Ever start reading a web page or a tutorial and wonder what the heck the writer was talking about? Wish you had a marketing terms glossary?
Words and phrases such as lightweight code (what, is it made out of feathers?), or nixie (related to pixies maybe?) can be awfully confusing. Here’s a guide to busting some of that jargon.
A/B split: dividing your list (or your web page views) in two pieces. You change one variable at a time (like button color) and test to see which performs better.
AIDA: The four steps to successful marketing: Attention, interest, desire, action
B to B: business to business (companies selling to other companies)
B to C: companies selling to individual consumers
B to G: companies that sell to the government
Call to action: A request to do something (such as “click here”).
Click through rate: The percentage of readers who click on an ad or email link
Copywriting 4 Ps: promise, picture, proof, and push (essentially, the same principle as AIDA) – this means making a big promise about your product, painting a picture of who and how it will help, showing proof it works, and then asking for the sale. Don’t confuse this with sales 4 Ps (which are price, product, placement, and promotion).
ESP: email service provider. A company, such as AWeber, that will manage your email marketing lists and subscriptions for you.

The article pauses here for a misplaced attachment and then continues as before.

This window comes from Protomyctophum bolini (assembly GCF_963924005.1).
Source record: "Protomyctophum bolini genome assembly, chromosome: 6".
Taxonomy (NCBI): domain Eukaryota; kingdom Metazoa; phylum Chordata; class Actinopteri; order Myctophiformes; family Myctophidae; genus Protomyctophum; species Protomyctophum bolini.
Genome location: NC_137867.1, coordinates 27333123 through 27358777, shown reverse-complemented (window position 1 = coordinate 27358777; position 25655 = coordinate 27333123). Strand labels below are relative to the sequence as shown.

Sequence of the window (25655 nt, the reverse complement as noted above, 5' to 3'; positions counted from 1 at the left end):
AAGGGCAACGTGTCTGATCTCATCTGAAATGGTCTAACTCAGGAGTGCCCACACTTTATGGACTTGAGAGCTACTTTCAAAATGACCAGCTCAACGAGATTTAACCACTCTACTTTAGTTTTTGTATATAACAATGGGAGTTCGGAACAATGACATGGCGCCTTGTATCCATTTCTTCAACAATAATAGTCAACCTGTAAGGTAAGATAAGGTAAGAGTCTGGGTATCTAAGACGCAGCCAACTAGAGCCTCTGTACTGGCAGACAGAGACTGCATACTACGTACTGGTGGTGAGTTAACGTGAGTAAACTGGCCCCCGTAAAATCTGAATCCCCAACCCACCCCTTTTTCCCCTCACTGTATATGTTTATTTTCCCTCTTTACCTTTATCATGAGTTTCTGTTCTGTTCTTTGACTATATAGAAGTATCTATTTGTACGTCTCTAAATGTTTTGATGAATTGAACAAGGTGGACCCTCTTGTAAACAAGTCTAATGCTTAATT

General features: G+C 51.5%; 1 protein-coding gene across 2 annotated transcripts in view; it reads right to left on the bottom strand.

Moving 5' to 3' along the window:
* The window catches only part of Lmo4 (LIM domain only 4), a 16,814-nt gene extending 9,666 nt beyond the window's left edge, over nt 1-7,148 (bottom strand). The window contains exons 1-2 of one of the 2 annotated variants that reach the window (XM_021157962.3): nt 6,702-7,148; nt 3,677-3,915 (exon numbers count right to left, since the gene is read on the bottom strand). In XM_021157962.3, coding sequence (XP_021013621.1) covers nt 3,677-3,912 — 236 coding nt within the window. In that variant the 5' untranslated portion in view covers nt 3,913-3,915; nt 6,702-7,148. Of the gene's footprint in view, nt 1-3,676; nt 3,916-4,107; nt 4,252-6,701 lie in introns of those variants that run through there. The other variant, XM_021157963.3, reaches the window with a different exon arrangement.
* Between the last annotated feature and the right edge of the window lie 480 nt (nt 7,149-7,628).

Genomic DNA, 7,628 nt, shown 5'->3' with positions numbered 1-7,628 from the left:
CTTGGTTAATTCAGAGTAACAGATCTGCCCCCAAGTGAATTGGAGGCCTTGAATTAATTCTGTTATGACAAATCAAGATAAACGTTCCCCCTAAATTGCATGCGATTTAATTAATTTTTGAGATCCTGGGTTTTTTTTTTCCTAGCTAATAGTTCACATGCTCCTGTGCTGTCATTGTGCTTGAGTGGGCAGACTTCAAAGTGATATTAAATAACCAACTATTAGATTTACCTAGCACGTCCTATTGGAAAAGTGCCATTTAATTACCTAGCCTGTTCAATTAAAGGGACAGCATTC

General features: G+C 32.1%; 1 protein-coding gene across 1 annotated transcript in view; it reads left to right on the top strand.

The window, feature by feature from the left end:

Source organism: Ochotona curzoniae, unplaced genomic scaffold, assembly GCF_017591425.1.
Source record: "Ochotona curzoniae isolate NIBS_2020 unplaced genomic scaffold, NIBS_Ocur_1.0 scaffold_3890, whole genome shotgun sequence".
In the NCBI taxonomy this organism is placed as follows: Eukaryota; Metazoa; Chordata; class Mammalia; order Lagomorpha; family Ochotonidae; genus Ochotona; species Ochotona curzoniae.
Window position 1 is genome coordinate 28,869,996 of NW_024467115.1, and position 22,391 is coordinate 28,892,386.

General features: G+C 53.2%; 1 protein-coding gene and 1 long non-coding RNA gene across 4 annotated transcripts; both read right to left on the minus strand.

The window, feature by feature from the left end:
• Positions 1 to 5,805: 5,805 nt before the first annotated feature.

Landing page: a dedicated web page designed to solicit a specific action (such as buying something or subscribing)
Niche market: a specific slice of the entire business pie – focusing one small segment of a market, rather than trying to market to everyone.
Nixie: nothing to do with pixies; a nixie is a postcard or mailing that’s returned because the address is no good.
RFM: recency, frequency, money. A way to rank your clients (or subscribers) based on how new they are (recency), how often they buy (frequency), and how much they spend (money).
SEM: search engine marketing; the equally arcane art of using Google to drive traffic – while this includes SEO, it can also be paid ads (those sponsored ads you see on the right side of Google searches)
SEO: search engine optimization, or the arcane and mysterious art of getting more people to come to your website. The idea is to find keywords with lots of searches (and not a lot of competition)
Got any to add? Or one you found and don’t understand? Add it in the comments.